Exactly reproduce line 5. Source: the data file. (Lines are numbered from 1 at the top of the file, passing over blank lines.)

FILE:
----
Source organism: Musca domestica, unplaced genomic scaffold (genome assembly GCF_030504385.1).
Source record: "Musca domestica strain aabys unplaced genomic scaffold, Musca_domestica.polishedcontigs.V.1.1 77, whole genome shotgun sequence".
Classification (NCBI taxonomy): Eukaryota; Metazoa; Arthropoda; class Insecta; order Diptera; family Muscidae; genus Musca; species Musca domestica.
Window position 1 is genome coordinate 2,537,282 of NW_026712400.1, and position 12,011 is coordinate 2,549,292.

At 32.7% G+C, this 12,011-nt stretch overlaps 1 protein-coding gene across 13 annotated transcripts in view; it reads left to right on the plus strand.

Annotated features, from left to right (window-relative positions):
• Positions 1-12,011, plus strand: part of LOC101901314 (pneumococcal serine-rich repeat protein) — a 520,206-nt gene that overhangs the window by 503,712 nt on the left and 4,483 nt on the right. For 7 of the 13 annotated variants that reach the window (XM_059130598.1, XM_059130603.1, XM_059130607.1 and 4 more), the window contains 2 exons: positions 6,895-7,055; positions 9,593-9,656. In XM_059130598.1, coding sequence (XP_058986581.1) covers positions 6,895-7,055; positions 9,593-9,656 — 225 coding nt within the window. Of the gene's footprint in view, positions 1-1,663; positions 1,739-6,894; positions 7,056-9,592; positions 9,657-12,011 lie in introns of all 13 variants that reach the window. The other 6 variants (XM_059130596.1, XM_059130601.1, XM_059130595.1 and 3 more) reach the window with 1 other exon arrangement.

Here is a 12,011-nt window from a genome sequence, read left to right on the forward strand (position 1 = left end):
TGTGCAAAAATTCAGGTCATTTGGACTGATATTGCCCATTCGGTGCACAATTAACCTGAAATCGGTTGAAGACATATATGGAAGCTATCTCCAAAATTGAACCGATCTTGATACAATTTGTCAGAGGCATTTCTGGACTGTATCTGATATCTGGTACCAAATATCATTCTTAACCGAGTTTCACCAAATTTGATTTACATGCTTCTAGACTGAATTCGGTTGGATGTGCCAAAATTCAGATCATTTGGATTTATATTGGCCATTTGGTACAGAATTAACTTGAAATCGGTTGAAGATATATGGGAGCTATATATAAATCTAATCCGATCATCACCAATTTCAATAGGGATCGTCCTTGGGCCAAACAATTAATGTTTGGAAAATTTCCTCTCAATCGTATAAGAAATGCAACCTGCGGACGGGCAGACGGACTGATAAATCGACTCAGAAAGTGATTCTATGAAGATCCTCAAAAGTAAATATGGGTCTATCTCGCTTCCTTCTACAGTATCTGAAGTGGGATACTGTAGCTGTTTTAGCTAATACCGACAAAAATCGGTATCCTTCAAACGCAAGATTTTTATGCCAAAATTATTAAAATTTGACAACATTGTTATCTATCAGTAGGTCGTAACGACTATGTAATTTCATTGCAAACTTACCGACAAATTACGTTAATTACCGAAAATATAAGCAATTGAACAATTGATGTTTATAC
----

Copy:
At 32.7% G+C, this 12,011-nt stretch overlaps 1 protein-coding gene across 13 annotated transcripts in view; it reads left to right on the plus strand.